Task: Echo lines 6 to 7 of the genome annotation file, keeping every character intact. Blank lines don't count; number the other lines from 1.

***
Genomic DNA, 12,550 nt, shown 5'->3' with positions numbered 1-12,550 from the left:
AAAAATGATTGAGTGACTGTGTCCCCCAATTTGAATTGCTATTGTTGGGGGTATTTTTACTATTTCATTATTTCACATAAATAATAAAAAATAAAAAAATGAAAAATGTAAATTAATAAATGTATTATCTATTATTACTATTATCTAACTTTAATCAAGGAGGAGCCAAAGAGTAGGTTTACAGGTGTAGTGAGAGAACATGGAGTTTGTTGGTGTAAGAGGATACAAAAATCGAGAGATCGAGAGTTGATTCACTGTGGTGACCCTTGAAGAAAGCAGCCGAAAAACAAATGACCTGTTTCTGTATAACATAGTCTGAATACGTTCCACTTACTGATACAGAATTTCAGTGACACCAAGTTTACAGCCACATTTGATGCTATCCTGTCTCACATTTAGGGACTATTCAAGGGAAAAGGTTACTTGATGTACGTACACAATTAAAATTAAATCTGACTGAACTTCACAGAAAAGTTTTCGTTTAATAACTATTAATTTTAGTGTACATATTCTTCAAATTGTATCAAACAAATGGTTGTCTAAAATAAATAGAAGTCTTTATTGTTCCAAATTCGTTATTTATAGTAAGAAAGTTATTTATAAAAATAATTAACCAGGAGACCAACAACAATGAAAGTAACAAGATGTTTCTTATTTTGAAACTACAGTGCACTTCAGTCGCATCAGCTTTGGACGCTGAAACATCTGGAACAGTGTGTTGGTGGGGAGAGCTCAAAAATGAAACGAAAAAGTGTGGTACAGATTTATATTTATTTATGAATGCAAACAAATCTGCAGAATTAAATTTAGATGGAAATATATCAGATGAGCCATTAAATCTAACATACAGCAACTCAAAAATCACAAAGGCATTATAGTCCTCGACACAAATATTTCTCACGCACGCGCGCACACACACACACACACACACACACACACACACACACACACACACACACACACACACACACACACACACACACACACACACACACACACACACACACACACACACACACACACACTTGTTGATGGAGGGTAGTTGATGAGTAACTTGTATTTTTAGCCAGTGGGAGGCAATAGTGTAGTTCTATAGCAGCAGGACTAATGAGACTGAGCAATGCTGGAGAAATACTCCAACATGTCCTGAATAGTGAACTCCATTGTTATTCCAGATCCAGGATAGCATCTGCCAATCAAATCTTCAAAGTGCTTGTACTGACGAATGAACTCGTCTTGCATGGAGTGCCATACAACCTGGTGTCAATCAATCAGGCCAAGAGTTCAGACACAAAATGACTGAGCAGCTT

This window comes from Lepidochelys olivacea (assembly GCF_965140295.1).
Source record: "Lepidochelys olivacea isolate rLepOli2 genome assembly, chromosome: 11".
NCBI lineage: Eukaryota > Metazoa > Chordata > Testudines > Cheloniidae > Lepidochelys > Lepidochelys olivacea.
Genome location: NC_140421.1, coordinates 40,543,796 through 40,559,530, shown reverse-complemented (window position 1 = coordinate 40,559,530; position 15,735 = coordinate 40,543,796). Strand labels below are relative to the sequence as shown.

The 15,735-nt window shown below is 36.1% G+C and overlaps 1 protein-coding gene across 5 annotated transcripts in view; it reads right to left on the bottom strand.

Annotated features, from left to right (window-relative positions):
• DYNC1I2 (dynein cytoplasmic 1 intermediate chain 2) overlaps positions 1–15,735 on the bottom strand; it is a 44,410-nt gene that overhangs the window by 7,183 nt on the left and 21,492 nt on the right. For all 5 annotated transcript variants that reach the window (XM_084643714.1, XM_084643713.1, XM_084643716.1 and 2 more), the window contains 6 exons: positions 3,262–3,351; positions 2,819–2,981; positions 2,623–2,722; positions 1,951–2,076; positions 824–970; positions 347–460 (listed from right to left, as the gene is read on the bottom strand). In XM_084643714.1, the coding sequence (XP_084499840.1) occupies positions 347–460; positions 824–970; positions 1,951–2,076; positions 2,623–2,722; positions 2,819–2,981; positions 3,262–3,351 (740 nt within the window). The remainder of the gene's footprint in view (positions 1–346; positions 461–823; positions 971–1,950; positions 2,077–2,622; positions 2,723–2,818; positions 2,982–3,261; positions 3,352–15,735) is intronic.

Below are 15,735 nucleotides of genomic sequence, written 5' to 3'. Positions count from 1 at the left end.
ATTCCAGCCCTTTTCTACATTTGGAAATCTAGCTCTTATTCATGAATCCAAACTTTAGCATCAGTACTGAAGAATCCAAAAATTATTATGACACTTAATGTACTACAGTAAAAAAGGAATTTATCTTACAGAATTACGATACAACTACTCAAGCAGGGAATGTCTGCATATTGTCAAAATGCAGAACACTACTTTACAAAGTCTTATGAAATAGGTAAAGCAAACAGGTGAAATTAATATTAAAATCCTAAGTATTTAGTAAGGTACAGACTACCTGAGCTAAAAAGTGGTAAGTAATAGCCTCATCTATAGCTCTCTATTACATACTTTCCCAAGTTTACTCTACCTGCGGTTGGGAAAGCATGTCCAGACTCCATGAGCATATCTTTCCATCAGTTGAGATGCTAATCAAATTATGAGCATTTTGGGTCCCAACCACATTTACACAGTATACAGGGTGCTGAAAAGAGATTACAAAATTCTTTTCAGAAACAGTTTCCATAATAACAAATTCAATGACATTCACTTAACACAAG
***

Genome location: NC_140421.1, coordinates 40,543,796 through 40,559,530, shown reverse-complemented (window position 1 = coordinate 40,559,530; position 15,735 = coordinate 40,543,796). Strand labels below are relative to the sequence as shown.

The 15,735-nt window shown below is 36.1% G+C and overlaps 1 protein-coding gene across 5 annotated transcripts in view; it reads right to left on the bottom strand.